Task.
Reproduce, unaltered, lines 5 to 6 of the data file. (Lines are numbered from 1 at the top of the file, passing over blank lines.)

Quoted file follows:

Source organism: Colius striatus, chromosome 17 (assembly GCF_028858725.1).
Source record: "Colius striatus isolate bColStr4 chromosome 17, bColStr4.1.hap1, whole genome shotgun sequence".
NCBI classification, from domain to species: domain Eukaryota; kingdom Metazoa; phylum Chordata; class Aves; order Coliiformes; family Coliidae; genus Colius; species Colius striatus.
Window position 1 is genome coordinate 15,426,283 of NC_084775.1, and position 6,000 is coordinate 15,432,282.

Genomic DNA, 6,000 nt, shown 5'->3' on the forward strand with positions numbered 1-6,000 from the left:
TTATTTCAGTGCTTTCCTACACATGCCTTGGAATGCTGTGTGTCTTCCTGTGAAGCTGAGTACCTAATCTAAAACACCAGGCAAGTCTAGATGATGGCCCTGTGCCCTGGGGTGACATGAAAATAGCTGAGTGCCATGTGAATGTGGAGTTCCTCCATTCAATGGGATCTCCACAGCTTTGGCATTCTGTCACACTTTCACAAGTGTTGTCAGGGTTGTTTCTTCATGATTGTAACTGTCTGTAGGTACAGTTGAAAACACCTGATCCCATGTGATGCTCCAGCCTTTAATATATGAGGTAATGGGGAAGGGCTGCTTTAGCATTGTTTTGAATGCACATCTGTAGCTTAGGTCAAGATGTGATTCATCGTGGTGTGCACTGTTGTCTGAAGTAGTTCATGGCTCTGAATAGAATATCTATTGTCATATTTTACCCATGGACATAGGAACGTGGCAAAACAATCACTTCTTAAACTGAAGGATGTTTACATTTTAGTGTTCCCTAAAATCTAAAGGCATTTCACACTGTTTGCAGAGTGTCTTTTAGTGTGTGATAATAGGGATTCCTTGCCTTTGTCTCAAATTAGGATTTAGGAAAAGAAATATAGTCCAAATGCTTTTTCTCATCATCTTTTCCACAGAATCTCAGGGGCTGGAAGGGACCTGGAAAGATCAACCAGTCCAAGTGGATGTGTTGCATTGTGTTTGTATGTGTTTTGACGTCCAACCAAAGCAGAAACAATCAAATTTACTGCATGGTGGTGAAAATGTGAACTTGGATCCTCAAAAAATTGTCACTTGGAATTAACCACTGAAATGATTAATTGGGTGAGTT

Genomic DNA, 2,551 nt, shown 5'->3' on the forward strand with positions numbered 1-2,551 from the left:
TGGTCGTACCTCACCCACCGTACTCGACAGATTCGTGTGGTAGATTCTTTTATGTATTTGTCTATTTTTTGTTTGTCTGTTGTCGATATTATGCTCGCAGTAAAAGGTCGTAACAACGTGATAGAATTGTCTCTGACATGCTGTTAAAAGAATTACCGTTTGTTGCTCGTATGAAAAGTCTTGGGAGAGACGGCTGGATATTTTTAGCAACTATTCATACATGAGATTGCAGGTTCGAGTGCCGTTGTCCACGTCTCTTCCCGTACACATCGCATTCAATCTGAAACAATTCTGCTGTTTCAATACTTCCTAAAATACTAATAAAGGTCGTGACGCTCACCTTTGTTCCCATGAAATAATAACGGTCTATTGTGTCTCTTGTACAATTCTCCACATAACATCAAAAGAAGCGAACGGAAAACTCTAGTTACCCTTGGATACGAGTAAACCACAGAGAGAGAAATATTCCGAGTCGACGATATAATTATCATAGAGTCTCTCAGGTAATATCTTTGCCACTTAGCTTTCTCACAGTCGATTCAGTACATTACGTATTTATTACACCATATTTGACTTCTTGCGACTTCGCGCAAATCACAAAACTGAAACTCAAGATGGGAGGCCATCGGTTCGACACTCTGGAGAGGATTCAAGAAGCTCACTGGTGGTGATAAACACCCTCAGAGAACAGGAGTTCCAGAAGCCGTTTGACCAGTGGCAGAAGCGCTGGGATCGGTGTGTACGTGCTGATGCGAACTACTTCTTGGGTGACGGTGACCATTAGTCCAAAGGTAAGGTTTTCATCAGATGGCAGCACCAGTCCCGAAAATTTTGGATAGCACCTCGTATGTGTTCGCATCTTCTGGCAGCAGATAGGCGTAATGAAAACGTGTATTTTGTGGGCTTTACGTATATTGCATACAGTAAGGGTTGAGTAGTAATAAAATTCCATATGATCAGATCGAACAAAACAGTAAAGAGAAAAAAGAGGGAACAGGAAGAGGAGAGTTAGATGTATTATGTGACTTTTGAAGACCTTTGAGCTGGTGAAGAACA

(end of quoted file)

Genomic DNA, 6,000 nt, shown 5'->3' on the forward strand with positions numbered 1-6,000 from the left:
TTATTTCAGTGCTTTCCTACACATGCCTTGGAATGCTGTGTGTCTTCCTGTGAAGCTGAGTACCTAATCTAAAACACCAGGCAAGTCTAGATGATGGCCCTGTGCCCTGGGGTGACATGAAAATAGCTGAGTGCCATGTGAATGTGGAGTTCCTCCATTCAATGGGATCTCCACAGCTTTGGCATTCTGTCACACTTTCACAAGTGTTGTCAGGGTTGTTTCTTCATGATTGTAACTGTCTGTAGGTACAGTTGAAAACACCTGATCCCATGTGATGCTCCAGCCTTTAATATATGAGGTAATGGGGAAGGGCTGCTTTAGCATTGTTTTGAATGCACATCTGTAGCTTAGGTCAAGATGTGATTCATCGTGGTGTGCACTGTTGTCTGAAGTAGTTCATGGCTCTGAATAGAATATCTATTGTCATATTTTACCCATGGACATAGGAACGTGGCAAAACAATCACTTCTTAAACTGAAGGATGTTTACATTTTAGTGTTCCCTAAAATCTAAAGGCATTTCACACTGTTTGCAGAGTGTCTTTTAGTGTGTGATAATAGGGATTCCTTGCCTTTGTCTCAAATTAGGATTTAGGAAAAGAAATATAGTCCAAATGCTTTTTCTCATCATCTTTTCCACAGAATCTCAGGGGCTGGAAGGGACCTGGAAAGATCAACCAGTCCAAGTGGATGTGTTGCATTGTGTTTGTATGTGTTTTGACGTCCAACCAAAGCAGAAACAATCAAATTTACTGCATGGTGGTGAAAATGTGAACTTGGATCCTCAAAAAATTGTCACTTGGAATTAACCACTGAAATGATTAATTGGGTGAGTT